Five Hundred is based on the game of Euchre and is generally played by three players , although there are variations for two or four players. (See the Glossary if you are confused about any card game terms. The Glossary will open in a new window.)
Age: Adults and older children
No. of players: 2 to 4 (depending on the version)
Equipment: One standard deck of cards
Time: 15 minutes+
Aim: To be the first player or team to achieve five hundred points by correctly bidding for and winning tricks.
1. The deck is prepared by removing the 6s, 5s, 4s, 3s, and 2s, and including one joker, leaving 33 cards (Aces high, 7s low). The cards which were removed are not used at all in the game; they are put to one side. The remaining cards are shuffled. Each player cuts the deck; lowest card becomes dealer.
2. The dealer shuffles again before dealing three cards to Player One (on the dealer's left), three cards to Player Two and three cards to themself. The next card is laid face down in the middle of the table to start the Kitty (also known as the Widow). The dealer then gives each player four cards plus one for the Kitty before a final deal of three cards each and the last card to the Kitty. Each player should have ten cards with three cards in the Kitty. Players pick up their cards and look at their hand.
3. Player One starts the bidding by trying to guess how many of the ten tricks they will win. The minimum number to bid is six tricks. They can choose to nominate a suit as the trump suit or they can play no-trumps. The suits have a particular order of importance as trumps for bidding. The lowest bid is "Six - Spades" (meaning that the player hopes to win six tricks with spades as trumps) followed by "Six - Clubs", "Six - Diamonds", "Six - Hearts" and then "Six - No Trumps". The next highest bid will be "Seven - Spades" through to "Seven - No Trumps" and so on until "Ten - No Trumps" as the highest bid. The number of points you can win (or lose) for each bid increases from 60 points (Six - Spades) to 520 points (Ten - No trumps), as shown in the table below.
|Number of tricks bid||Spades|
4. Player One could also bid "Misere" (pronounced miz-AIR) or "Open Misere", or they can pass. If you bid Misere, you are intending to lose every trick. Open Misere is similar but you play your first card from your hand and then lay your hand face up on the table so the other players can see your cards before you play them. Misere is worth 250 points while Open Misere is worth 520 points. If a player passes, they cannot bid again until the next hand.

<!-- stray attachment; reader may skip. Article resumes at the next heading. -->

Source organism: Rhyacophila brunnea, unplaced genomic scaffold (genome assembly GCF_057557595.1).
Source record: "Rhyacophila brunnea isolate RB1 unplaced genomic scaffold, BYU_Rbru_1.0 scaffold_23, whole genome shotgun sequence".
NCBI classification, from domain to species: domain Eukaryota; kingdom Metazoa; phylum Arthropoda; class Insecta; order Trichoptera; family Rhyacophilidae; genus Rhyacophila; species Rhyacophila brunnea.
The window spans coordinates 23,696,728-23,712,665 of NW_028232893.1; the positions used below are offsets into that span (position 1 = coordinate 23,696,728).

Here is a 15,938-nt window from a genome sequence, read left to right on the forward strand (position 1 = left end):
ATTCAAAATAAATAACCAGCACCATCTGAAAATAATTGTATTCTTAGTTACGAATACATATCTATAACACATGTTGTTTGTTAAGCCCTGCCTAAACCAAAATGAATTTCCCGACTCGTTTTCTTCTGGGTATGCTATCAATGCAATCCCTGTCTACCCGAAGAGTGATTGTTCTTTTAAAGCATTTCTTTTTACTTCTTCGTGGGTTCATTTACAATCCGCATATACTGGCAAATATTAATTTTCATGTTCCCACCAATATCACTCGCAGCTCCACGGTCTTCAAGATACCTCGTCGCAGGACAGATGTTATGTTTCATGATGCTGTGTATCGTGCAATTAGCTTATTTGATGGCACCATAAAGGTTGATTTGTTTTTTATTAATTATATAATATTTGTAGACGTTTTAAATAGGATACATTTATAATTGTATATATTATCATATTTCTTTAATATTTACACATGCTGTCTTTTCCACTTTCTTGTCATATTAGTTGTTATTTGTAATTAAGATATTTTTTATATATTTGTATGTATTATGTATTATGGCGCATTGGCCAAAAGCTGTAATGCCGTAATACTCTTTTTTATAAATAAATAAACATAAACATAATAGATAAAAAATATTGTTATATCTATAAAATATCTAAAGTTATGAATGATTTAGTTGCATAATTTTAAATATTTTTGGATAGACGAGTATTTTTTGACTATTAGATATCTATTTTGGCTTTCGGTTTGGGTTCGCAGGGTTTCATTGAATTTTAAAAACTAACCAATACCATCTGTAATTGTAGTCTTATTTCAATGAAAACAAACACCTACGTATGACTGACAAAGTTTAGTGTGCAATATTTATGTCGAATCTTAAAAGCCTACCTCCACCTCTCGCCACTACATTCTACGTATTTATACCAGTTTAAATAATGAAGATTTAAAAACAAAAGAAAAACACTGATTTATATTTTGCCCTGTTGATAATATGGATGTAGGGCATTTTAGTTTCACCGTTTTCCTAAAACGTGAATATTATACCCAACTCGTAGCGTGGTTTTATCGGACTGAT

5. When Player One has bid, Player Two has the option of proposing a higher bid (worth more points) or they can pass. The Dealer (Player Three) then has the option of increasing the bid or passing. Bidding continues until two players have passed - the remaining player wins the bid. The winning bidder then picks up the Kitty and discards (face down) any three cards from their hand, including any cards from the Kitty which do not help.
Note: If all three players pass without making a bid, the round is declared void and Player One becomes the new dealer for the next hand of Five Hundred.
6. The winning bidder plays any card from their hand. The other players must follow suit (if possible) and place one card each on top of the bidder's card. (This is called a trick.) The trick is won by the highest trump card (if any were played) or the highest card in the suit led by the bidder. The other two players work together to try to prevent the bidder from winning the number of tricks (or more) that they bid for.
7. The winner of the trick leads the first card of the next trick and so on, until all ten tricks have been played.
8. At the end of the ten tricks, each player adds up their score. The opposing players score ten points for each trick they won. The winning bidder scores the number shown in the table above if they won at least the number of tricks they bid for. If they did not achieve their bid, they lose that many points. (Players may end up with negative scores.) If the bidder won a Grand Slam (all ten tricks), they score either 250 points or the value for their bid, whichever is highest.
9. The deal then passes clockwise around the table for each new hand.
10. The overall winner is the first player to score five hundred points or more. (It is possible to achieve this in one hand with bids of "Ten - Hearts", "Ten - No Trumps" or "Open Misere", but these are very hard to win!)
Any player whose score reaches minus five hundred is said to have "gone out backwards" and cannot play any more hands for that game. In this case, the remaining two players play Two-Handed Five Hundred, as described below.
(b) Four-Handed - Played as above except that opposing players act as partners. The deck also includes the 6s, 5s and the two red 4s, making 43 cards in total. If a player bids Misere or Open Misere, their partner drops out for that hand and does not play. It is also possible to play Cut-Throat, where each player bids and plays for themselves, with the other three players trying to prevent the winning bidder achieving their bid. Four-Handed Five Hundred is particularly popular in Australia.
(c) Up the Creek Without a Paddle - An interesting variation of Five Hundred for 3-8 players, which is described fully here.
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